If you go the Nvidia route, the module in the monitor is going to handle a lot of the heavy lifting involved in adjusting the refresh rate. That’s going to be reflected in the price you pay for the monitor since each manufacturer has to pay Nvidia for the hardware. The upside is that the technology has been readily available since early 2014, so it’s available in monitors as cheap as $350, like the Acer Predator XB241H.

The G-Sync module also does most of the heavy lifting, so as long as your monitor is compatible, you can use lower end cards. Nvidia lists the compatible options, which range from the Titan X and 1080 Ti all the way down the 1050, which retails for as little as $150.

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Asus
Asus

You won’t end up paying much extra for a monitor with FreeSync. There’s no premium to the manufacturer to include it, unlike G-Sync. As such, FreeSync in the mid-hundreds frequently come with a 1440p display and a 144Hz refresh rate (where there G-Sync counterparts might not), and monitors without those features can run as low as $160.

You’ll also need a card that supports FreeSync which has traditionally been only AMD graphics cards and APU’s and consoles like the Xbox One, which use an AMD APU. But that traditional separation between G-Sync and FreeSync has become blurrier now with Nvidia cards able to support FreeSync.  This is thanks to a driver update which allows GeForce GTX 10-series, GeForce GTX 16-series and GeForce RTX 20-series graphics cards to work with FreeSync monitors. It generally works but there’s a catch — it’s only guaranteed to work properly on FreeSync monitors that are certified ‘Nvidia G-Sync Compatible’. This means the cards have been rigorously tested and approved by Nvidia to ensure that FreeSync runs smoothly across the card range. Here’s a current list of certified monitors.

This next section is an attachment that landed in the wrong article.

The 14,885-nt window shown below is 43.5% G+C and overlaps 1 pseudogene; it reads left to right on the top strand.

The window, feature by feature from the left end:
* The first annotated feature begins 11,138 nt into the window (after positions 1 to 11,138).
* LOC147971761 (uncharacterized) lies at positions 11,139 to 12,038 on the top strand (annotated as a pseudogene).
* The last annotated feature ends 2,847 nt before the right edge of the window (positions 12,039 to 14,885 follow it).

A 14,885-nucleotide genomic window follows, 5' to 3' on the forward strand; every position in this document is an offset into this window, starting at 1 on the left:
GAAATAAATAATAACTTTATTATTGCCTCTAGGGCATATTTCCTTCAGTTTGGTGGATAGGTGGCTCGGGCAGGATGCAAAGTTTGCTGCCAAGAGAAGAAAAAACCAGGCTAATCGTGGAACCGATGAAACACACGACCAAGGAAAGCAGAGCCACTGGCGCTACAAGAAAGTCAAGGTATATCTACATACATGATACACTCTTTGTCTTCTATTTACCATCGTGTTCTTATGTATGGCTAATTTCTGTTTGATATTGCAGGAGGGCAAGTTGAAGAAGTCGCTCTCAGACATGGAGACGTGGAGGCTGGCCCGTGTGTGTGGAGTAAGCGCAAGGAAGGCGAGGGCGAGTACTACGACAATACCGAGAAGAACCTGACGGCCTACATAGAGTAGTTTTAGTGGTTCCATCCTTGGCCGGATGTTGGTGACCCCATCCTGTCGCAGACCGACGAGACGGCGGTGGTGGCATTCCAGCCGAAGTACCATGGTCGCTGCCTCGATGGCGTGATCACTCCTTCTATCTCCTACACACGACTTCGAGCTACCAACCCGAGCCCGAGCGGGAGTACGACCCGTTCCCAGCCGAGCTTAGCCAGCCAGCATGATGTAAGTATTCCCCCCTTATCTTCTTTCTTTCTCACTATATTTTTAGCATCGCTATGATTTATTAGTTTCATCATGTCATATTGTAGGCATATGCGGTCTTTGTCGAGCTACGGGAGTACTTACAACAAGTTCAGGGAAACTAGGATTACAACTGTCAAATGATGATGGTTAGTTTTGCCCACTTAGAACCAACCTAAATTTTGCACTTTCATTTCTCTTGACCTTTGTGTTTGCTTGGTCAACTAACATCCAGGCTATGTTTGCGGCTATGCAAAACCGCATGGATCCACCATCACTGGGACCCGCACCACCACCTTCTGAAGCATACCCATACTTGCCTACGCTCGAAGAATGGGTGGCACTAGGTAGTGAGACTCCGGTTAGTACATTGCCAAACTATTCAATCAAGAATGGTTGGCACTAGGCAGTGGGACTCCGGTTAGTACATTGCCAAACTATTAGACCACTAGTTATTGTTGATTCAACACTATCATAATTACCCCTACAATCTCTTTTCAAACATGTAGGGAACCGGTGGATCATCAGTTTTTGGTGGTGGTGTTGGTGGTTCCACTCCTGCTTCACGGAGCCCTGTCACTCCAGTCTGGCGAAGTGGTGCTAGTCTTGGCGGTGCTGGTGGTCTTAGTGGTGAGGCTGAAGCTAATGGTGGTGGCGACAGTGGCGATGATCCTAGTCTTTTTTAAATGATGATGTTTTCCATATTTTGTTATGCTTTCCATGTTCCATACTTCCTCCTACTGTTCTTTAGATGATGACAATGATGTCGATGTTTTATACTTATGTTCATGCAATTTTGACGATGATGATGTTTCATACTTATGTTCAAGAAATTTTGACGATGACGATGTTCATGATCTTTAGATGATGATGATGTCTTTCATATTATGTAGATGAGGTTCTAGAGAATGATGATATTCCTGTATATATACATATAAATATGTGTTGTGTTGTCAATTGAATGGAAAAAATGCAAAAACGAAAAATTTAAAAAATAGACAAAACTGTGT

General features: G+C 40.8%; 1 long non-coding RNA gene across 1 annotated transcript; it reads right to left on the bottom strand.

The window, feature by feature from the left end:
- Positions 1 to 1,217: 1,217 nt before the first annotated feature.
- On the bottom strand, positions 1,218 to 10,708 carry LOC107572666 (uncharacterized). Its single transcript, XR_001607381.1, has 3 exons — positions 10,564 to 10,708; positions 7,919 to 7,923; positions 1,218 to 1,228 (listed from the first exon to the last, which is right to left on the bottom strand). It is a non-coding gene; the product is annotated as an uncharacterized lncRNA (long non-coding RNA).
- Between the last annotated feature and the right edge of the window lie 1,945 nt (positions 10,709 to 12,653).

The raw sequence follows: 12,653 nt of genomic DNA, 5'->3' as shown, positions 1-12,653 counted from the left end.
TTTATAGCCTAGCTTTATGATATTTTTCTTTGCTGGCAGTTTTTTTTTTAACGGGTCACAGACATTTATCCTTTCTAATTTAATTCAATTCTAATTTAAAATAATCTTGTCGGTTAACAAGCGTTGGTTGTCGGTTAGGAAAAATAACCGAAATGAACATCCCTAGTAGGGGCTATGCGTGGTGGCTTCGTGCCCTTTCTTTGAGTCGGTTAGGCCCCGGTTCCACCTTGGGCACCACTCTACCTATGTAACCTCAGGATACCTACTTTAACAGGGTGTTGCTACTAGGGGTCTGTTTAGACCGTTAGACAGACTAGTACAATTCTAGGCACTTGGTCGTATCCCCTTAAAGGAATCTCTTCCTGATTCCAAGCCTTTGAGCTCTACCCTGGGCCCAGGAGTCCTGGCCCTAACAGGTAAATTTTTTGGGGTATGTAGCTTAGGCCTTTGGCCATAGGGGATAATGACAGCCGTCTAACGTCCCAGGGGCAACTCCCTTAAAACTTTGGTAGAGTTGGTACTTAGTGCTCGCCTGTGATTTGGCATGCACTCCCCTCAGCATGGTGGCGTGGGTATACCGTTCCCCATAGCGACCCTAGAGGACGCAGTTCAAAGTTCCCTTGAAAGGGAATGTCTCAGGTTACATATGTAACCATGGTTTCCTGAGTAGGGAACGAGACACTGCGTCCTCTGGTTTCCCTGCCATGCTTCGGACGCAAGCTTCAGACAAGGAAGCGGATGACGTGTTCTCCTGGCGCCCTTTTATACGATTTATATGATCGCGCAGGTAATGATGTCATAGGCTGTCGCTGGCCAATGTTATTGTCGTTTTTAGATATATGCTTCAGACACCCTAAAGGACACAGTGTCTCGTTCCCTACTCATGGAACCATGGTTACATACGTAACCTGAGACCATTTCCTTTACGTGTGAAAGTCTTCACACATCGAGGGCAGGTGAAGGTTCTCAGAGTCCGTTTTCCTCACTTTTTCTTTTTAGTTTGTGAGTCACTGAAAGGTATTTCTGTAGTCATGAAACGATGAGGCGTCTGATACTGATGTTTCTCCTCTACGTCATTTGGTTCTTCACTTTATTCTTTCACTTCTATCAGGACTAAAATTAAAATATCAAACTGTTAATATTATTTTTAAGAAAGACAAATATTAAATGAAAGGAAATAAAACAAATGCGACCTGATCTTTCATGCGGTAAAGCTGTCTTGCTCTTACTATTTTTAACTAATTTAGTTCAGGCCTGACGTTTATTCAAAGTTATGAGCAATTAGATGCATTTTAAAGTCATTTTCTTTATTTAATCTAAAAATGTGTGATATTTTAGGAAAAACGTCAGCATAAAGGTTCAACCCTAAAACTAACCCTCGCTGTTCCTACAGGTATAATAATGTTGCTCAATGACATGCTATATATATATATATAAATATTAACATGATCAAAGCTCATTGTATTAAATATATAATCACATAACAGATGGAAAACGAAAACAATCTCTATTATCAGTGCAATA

Conclusion

Without any other components, you should expect to spend at least $450 on a 1080p G-Sync monitor and GTX 1050 graphics card; much more if you want a set up that can actually handle 4K gaming. Yet for a little under $300, you can get into the base level of FreeSync’s compatibility, with the VG245H mentioned above and a card like the Radeon RX 550 that will squeeze out 1080p gaming with decent performance.  The good news with AMD is that, up to the RX 580 (which is a great card for 1440p gaming), price points are comparable to Nvidia cards.  That means you’ll be able to get an equally powerful GPU without the G-Sync premium.

Given the price gap, you might wonder why anyone would prefer G-Sync. The answer is simple — it’s superior. Nvidia’s adaptive refresh technology just delivers more consistent overall performance. It’s also worth noting that, when it comes to high performance and 4K gaming, Nvidia video cards are currently the performance king. Going with FreeSync, and thus buying an AMD Radeon card, might mean purchasing hardware that delivers less bang for your buck.

Fortunately, the new G-Sync compatible program gives buyers a lot of new options. If you already have a Geforce GTX 10–series and upwards card, you can buy a cheaper FreeSync monitor that is certified to work with your Nvidia card. After that, simply use this handy guide to activate G-Sync on a FreeSync monitor.

Ultimately, both of these technologies largely accomplish their goals and deliver an experience that’s superior to V-Sync. Your choice will depend on whether you prefer value or top-notch gaming experience.